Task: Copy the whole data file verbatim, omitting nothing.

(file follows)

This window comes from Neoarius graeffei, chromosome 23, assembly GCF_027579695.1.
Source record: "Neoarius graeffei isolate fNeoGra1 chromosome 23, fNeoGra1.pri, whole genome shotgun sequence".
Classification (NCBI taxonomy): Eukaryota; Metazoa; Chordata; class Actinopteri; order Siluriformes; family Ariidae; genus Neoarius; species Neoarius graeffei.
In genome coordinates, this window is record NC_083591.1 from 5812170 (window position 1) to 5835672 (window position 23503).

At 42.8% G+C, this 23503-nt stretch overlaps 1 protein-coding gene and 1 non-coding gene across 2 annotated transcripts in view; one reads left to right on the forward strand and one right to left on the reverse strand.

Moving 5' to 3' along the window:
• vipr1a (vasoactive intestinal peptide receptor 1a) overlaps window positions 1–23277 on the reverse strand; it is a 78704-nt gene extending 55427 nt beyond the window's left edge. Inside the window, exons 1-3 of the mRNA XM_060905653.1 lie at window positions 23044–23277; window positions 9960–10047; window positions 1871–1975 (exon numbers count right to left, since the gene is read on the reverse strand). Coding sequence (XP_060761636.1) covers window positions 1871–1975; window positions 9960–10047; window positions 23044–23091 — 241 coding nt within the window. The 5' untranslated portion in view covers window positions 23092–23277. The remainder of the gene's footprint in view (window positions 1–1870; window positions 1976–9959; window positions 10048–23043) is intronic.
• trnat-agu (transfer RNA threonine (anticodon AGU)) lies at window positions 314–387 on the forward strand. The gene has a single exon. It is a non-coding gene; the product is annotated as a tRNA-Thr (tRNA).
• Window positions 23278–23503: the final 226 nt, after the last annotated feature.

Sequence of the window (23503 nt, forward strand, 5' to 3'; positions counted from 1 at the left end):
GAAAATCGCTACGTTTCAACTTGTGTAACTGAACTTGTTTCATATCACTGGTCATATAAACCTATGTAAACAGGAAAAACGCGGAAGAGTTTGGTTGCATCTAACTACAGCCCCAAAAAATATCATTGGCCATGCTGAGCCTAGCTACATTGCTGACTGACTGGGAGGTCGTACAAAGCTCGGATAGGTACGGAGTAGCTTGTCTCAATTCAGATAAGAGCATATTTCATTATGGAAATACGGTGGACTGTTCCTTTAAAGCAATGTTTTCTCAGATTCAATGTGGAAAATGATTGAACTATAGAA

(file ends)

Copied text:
This window comes from Neoarius graeffei, chromosome 23, assembly GCF_027579695.1.
Source record: "Neoarius graeffei isolate fNeoGra1 chromosome 23, fNeoGra1.pri, whole genome shotgun sequence".
Classification (NCBI taxonomy): Eukaryota; Metazoa; Chordata; class Actinopteri; order Siluriformes; family Ariidae; genus Neoarius; species Neoarius graeffei.
In genome coordinates, this window is record NC_083591.1 from 5812170 (window position 1) to 5835672 (window position 23503).

At 42.8% G+C, this 23503-nt stretch overlaps 1 protein-coding gene and 1 non-coding gene across 2 annotated transcripts in view; one reads left to right on the forward strand and one right to left on the reverse strand.

Moving 5' to 3' along the window:
• vipr1a (vasoactive intestinal peptide receptor 1a) overlaps window positions 1–23277 on the reverse strand; it is a 78704-nt gene extending 55427 nt beyond the window's left edge. Inside the window, exons 1-3 of the mRNA XM_060905653.1 lie at window positions 23044–23277; window positions 9960–10047; window positions 1871–1975 (exon numbers count right to left, since the gene is read on the reverse strand). Coding sequence (XP_060761636.1) covers window positions 1871–1975; window positions 9960–10047; window positions 23044–23091 — 241 coding nt within the window. The 5' untranslated portion in view covers window positions 23092–23277. The remainder of the gene's footprint in view (window positions 1–1870; window positions 1976–9959; window positions 10048–23043) is intronic.
• trnat-agu (transfer RNA threonine (anticodon AGU)) lies at window positions 314–387 on the forward strand. The gene has a single exon. It is a non-coding gene; the product is annotated as a tRNA-Thr (tRNA).
• Window positions 23278–23503: the final 226 nt, after the last annotated feature.

Sequence of the window (23503 nt, forward strand, 5' to 3'; positions counted from 1 at the left end):
GAAAATCGCTACGTTTCAACTTGTGTAACTGAACTTGTTTCATATCACTGGTCATATAAACCTATGTAAACAGGAAAAACGCGGAAGAGTTTGGTTGCATCTAACTACAGCCCCAAAAAATATCATTGGCCATGCTGAGCCTAGCTACATTGCTGACTGACTGGGAGGTCGTACAAAGCTCGGATAGGTACGGAGTAGCTTGTCTCAATTCAGATAAGAGCATATTTCATTATGGAAATACGGTGGACTGTTCCTTTAAAGCAATGTTTTCTCAGATTCAATGTGGAAAATGATTGAACTATAGAA